"The Southeastern beach mouse lives in burrows in the sand dunes and comes out at night to eat beach grasses and some invertebrates. Beach mice use burrows, including those of ghost crabs, for temporary cover. Their light coloration camouflages them against the sand. Because of loss of beach habitat, the
southeastern beach mouse is a threatened species by the US Fish and Wildlife Service and the Florida Fish and Wildlife Conservation Commission. It formerly occurred on the Atlantic Coast from Ponce Inlet in Volusia County south to Hollywood Beach in Broward County, but the Atlantic coast has undergone such extensive development, populations of this mouse have drastically decreased. For any species it is dangerous to have your range so limited. The dune system in which the mouse lives is vulnerable to ocean surges from storms. Natural disturbances such as hurricanes could threaten the already precarious position of the Southeastern beach mouse. The Canaveral National Seashore and adjacent lands are important areas for the survival of this mouse.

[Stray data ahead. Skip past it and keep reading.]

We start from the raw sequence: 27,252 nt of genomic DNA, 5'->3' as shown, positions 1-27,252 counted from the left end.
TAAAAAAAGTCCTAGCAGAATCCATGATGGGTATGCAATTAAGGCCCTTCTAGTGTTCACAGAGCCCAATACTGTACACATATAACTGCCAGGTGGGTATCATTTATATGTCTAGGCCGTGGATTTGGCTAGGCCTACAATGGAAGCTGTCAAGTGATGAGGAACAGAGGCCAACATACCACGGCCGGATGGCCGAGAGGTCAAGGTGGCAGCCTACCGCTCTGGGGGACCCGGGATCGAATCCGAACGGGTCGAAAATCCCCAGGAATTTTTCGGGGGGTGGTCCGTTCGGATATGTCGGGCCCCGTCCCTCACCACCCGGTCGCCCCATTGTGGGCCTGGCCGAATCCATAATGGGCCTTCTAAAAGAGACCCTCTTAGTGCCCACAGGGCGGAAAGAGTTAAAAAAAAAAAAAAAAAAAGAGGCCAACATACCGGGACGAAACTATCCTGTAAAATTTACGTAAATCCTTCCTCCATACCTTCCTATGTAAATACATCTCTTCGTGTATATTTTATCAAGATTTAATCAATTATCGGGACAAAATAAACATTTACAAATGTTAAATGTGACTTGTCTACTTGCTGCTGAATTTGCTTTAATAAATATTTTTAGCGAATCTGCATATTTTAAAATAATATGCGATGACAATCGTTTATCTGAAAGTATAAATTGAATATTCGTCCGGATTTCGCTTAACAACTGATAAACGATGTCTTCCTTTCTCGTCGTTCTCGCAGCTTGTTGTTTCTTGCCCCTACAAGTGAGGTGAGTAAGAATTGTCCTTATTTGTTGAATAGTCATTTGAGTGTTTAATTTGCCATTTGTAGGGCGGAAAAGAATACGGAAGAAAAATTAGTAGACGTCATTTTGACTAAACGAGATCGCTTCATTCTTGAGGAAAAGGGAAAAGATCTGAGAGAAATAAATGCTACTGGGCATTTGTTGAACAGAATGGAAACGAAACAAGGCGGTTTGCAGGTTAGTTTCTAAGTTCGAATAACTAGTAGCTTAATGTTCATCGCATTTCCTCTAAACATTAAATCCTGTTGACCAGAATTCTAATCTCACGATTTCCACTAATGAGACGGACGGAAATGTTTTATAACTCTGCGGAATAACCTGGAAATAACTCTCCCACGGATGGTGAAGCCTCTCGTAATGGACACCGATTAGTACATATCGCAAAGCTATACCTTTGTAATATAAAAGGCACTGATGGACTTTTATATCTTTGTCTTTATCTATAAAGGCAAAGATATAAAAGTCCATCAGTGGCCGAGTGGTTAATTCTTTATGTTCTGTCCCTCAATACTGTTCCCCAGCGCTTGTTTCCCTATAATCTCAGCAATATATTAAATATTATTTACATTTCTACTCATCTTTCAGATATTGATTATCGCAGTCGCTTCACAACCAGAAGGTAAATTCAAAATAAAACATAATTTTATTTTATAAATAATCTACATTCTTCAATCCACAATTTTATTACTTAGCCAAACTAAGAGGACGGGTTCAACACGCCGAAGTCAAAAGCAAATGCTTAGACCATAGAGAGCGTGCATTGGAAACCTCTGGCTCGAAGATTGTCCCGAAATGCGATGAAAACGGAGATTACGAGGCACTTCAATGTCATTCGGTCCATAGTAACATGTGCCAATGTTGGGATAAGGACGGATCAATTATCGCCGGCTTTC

Like most small mammals, the beach mouse has a high reproductive rate; however, it is heavily preyed upon by raccoons, skunks, snakes, hawks and owls. Even Great blue herons have
been seen eating them. Dogs and house cats also prey on these mice in places where homes are on the beach." - An excerpt from Paradise Preserved a natural history guide to the Canaveral National Seashore & Merritt Island National Wildlife Refuge written by Dr. Debra Green. This is the third book in the series and was supported by a grant from Eastern National. To purchase copy of this book, contact Sabal Press, PO Box 916631, Longwood, FL 32791, http:/www.sabalpress.com.